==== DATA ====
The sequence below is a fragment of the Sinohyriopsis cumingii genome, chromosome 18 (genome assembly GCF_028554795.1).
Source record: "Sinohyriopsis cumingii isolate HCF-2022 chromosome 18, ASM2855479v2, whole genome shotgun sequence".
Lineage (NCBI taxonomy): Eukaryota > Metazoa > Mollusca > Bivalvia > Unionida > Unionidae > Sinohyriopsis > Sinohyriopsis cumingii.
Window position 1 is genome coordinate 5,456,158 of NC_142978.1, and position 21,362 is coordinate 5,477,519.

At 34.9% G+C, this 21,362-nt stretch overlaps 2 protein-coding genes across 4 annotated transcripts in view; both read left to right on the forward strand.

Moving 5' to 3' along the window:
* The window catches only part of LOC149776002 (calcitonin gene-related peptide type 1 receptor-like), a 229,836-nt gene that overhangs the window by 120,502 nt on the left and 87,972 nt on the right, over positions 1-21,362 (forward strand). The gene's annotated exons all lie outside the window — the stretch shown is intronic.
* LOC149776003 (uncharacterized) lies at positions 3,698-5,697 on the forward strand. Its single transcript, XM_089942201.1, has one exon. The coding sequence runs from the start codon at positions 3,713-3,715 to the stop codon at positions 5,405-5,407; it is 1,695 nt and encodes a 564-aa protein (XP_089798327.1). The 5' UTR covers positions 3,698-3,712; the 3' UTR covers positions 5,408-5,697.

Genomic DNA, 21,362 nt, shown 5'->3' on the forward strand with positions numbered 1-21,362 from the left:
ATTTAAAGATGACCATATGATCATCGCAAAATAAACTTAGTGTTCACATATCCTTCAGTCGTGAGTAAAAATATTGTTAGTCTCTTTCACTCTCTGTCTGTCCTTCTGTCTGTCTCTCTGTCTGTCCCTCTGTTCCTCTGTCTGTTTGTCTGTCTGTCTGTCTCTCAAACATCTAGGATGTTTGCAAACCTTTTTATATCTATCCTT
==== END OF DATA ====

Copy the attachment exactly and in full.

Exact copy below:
The sequence below is a fragment of the Sinohyriopsis cumingii genome, chromosome 18 (genome assembly GCF_028554795.1).
Source record: "Sinohyriopsis cumingii isolate HCF-2022 chromosome 18, ASM2855479v2, whole genome shotgun sequence".
Lineage (NCBI taxonomy): Eukaryota > Metazoa > Mollusca > Bivalvia > Unionida > Unionidae > Sinohyriopsis > Sinohyriopsis cumingii.
Window position 1 is genome coordinate 5,456,158 of NC_142978.1, and position 21,362 is coordinate 5,477,519.

At 34.9% G+C, this 21,362-nt stretch overlaps 2 protein-coding genes across 4 annotated transcripts in view; both read left to right on the forward strand.

Moving 5' to 3' along the window:
* The window catches only part of LOC149776002 (calcitonin gene-related peptide type 1 receptor-like), a 229,836-nt gene that overhangs the window by 120,502 nt on the left and 87,972 nt on the right, over positions 1-21,362 (forward strand). The gene's annotated exons all lie outside the window — the stretch shown is intronic.
* LOC149776003 (uncharacterized) lies at positions 3,698-5,697 on the forward strand. Its single transcript, XM_089942201.1, has one exon. The coding sequence runs from the start codon at positions 3,713-3,715 to the stop codon at positions 5,405-5,407; it is 1,695 nt and encodes a 564-aa protein (XP_089798327.1). The 5' UTR covers positions 3,698-3,712; the 3' UTR covers positions 5,408-5,697.

Genomic DNA, 21,362 nt, shown 5'->3' on the forward strand with positions numbered 1-21,362 from the left:
ATTTAAAGATGACCATATGATCATCGCAAAATAAACTTAGTGTTCACATATCCTTCAGTCGTGAGTAAAAATATTGTTAGTCTCTTTCACTCTCTGTCTGTCCTTCTGTCTGTCTCTCTGTCTGTCCCTCTGTTCCTCTGTCTGTTTGTCTGTCTGTCTGTCTCTCAAACATCTAGGATGTTTGCAAACCTTTTTATATCTATCCTT